Gardaí have said the suspicious package discovered this morning at a postal sorting office in Limerick appears identical to parcels sent by dissident republicans to the UK.

In a phone call to the Irish News in Belfast earlier this month, the so-called New IRA said it had sent the packages.

The caller, who used a recognised code word, claimed five such devices had been sent, but only four had been discovered, three in London and one in Glasgow.

Gardaí believe the package discovered this morning at the An Post depot on the Dock Road in Limerick was returned through the postal system after it failed to reach its destination in the UK.

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The office is the National Return Letter Centre, which acts as the depot for all undeliverable mail in the country.

Staff contacted gardaí after the package was discovered at the depot at around 6am and the building, with over 100 staff, was evacuated.

The Army Bomb Disposal Team attended the scene and made the device safe.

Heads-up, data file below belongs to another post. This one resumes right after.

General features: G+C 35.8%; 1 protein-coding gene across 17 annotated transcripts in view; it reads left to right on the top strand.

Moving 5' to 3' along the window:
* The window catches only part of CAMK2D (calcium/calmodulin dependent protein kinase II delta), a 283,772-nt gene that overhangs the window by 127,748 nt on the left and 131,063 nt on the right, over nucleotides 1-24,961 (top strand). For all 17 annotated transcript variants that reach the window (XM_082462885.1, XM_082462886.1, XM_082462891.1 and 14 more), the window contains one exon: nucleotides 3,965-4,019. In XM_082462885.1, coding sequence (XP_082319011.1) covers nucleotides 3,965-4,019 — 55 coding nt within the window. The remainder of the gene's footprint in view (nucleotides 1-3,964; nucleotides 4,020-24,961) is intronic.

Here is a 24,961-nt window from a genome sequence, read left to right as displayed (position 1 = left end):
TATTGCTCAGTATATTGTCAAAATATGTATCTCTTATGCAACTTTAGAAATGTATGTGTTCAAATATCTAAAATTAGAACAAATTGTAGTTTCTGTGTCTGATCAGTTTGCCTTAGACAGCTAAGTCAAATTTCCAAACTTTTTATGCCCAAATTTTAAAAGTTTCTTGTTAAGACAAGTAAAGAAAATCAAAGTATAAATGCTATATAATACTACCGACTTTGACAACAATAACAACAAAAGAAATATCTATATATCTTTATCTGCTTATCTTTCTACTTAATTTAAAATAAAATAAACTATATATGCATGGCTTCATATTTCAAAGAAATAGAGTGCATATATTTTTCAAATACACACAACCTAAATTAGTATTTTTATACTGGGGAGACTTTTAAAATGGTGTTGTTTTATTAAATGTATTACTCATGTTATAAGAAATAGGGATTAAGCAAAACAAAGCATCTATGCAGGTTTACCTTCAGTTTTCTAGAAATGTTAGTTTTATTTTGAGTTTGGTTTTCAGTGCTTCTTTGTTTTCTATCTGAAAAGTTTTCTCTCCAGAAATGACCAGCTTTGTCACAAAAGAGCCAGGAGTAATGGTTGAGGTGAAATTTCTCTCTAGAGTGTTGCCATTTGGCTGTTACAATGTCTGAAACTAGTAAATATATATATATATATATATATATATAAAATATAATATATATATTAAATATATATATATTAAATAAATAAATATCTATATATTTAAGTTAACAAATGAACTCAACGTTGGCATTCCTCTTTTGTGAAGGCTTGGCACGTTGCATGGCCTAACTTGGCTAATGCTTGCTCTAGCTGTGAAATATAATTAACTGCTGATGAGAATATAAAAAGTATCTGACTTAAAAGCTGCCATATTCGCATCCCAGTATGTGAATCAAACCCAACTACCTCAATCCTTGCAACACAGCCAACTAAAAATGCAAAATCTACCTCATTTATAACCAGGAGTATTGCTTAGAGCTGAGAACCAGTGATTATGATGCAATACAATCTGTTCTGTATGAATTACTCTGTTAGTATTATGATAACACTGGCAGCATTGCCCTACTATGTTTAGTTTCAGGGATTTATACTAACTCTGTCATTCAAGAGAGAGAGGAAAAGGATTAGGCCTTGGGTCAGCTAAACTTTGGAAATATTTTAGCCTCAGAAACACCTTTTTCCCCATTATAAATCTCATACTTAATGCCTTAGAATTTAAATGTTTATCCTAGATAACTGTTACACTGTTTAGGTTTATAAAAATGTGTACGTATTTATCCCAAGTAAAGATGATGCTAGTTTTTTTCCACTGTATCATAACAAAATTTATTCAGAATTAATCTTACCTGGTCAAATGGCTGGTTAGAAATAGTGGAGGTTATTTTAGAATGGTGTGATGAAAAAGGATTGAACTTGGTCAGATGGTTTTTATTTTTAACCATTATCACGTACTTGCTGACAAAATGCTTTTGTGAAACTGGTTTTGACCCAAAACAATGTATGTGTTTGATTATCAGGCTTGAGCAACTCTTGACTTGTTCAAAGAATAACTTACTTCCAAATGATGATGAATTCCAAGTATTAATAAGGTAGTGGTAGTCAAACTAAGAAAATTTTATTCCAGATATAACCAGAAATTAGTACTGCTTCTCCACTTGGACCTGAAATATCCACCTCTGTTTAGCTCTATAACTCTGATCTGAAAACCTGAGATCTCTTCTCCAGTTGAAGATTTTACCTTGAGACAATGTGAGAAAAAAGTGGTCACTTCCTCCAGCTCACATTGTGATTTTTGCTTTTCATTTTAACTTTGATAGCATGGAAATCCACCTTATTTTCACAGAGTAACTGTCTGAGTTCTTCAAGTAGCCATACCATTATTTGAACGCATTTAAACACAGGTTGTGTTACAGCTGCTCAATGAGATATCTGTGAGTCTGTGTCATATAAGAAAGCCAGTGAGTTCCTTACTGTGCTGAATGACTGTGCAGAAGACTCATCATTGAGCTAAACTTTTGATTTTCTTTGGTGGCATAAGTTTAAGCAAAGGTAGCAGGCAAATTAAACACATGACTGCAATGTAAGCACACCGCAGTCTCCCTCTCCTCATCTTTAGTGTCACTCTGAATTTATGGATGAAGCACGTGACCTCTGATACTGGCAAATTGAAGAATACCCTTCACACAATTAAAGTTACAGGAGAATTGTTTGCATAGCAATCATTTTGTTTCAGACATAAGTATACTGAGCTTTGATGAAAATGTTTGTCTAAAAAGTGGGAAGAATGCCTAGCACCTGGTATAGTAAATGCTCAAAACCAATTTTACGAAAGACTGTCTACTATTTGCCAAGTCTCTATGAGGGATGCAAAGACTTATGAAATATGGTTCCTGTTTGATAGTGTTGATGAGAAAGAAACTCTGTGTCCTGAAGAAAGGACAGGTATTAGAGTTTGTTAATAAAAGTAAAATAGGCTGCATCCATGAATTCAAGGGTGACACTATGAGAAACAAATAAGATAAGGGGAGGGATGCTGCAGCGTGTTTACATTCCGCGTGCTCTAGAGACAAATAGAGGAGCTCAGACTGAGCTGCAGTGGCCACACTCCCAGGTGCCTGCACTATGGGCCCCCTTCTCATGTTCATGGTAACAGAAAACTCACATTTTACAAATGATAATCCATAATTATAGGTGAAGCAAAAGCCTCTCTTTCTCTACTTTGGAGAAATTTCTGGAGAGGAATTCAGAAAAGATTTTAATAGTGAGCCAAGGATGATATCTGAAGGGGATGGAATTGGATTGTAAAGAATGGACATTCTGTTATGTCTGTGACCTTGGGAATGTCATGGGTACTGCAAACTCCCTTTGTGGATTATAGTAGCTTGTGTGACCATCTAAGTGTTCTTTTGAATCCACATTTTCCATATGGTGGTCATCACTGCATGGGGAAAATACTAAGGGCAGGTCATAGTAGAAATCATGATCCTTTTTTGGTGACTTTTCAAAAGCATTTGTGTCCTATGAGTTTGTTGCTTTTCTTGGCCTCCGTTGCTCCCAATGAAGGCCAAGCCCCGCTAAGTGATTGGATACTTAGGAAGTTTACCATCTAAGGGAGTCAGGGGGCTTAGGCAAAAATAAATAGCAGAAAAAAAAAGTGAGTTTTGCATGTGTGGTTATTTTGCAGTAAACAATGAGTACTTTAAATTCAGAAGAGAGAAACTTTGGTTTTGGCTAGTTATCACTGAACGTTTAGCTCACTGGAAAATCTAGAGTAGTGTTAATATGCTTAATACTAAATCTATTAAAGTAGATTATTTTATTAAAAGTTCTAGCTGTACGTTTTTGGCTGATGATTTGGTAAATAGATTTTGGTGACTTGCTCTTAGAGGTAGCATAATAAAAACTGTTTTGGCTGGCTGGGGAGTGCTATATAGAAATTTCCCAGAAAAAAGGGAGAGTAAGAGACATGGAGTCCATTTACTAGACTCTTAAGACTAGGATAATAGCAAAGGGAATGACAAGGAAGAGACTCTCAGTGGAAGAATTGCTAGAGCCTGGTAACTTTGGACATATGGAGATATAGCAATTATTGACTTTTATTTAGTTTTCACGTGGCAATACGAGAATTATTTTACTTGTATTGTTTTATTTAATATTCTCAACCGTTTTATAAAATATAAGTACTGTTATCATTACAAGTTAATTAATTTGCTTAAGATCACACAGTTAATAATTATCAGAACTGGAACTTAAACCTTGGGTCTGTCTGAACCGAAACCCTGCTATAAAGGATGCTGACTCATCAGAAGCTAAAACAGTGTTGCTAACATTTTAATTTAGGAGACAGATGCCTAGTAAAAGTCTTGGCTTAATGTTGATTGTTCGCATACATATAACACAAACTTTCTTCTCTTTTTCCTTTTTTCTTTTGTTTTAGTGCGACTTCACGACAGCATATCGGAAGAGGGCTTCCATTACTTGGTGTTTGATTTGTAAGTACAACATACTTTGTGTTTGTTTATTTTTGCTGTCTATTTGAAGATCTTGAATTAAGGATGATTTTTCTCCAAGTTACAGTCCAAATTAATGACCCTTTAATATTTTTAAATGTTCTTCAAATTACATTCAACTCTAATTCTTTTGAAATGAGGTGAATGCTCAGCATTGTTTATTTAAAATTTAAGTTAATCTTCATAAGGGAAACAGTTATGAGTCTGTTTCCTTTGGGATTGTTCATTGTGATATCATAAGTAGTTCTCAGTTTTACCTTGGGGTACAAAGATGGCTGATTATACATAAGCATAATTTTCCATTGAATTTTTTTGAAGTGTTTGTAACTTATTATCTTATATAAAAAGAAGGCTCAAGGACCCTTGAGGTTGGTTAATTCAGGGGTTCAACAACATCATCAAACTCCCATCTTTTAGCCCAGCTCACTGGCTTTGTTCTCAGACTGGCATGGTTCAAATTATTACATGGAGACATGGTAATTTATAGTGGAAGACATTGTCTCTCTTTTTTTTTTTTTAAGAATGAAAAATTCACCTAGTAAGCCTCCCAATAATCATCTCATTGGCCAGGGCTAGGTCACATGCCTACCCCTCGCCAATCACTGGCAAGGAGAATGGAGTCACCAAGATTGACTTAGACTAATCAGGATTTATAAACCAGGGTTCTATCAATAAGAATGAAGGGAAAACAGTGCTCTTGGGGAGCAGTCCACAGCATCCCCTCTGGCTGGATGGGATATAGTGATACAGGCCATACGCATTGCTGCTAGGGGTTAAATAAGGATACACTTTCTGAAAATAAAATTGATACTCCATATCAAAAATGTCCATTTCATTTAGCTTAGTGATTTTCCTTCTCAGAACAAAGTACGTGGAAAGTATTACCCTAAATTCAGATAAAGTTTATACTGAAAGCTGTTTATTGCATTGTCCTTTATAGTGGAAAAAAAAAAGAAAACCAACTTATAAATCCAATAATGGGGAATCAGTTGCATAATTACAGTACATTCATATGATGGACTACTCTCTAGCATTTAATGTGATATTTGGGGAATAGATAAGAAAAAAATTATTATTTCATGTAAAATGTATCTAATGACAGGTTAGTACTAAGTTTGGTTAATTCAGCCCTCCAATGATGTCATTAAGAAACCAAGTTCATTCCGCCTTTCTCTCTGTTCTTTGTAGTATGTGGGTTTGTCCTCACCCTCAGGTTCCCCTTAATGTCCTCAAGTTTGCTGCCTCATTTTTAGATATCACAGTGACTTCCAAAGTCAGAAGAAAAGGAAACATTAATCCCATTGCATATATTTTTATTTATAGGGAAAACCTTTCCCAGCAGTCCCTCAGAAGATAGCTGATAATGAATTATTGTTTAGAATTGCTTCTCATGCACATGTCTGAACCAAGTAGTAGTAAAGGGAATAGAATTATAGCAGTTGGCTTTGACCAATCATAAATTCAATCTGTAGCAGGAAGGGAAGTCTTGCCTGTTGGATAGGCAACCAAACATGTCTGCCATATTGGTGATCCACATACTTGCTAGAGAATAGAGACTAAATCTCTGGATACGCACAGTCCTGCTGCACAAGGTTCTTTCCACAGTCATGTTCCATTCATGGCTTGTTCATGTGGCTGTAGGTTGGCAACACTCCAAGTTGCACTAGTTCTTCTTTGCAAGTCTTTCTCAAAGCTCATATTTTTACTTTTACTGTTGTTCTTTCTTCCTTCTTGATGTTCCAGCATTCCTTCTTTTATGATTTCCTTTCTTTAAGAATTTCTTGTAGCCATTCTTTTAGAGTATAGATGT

The device, which was contained in a plastic envelope, was then handed over to gardaí for examination.

Minister for Justice Charlie Flanagan said the postage stamp used could be similar to those on the other devices.

Speaking on RTÉ's Today with Sean O'Rourke, Mr Flanagan said gardaí were working to determine if that was the case.

He said the sending of letter bombs was a "totally unacceptable act".

Minister Flanagan said heightened tension in Northern Ireland as a result of uncertainty over Brexit has resulted in the letter bombs being sent two weeks ago.

In a statement, the Met Police said it was "aware of reports of a suspicious package being discovered ... at a postal depot in Limerick, Republic of Ireland".

"We are in liaison with our counterparts in the Republic of Ireland as to whether this may have any connection to our ongoing investigation into devices received in London on 5 March and the device received in Glasgow on 6 March.

One device was sent to Glasgow

"Our investigation into the three devices found in London continues alongside the Police Scotland investigation into the device found in Glasgow.

"No arrests have been made at this stage and enquiries continue.

"Following the discovery of the devices on 5 March in London, extensive advice was issued to relevant businesses and sectors across the UK to be vigilant for and report suspicious packages to police.

"This advice remains and we continue to urge the public to be vigilant and report anything suspicious to police."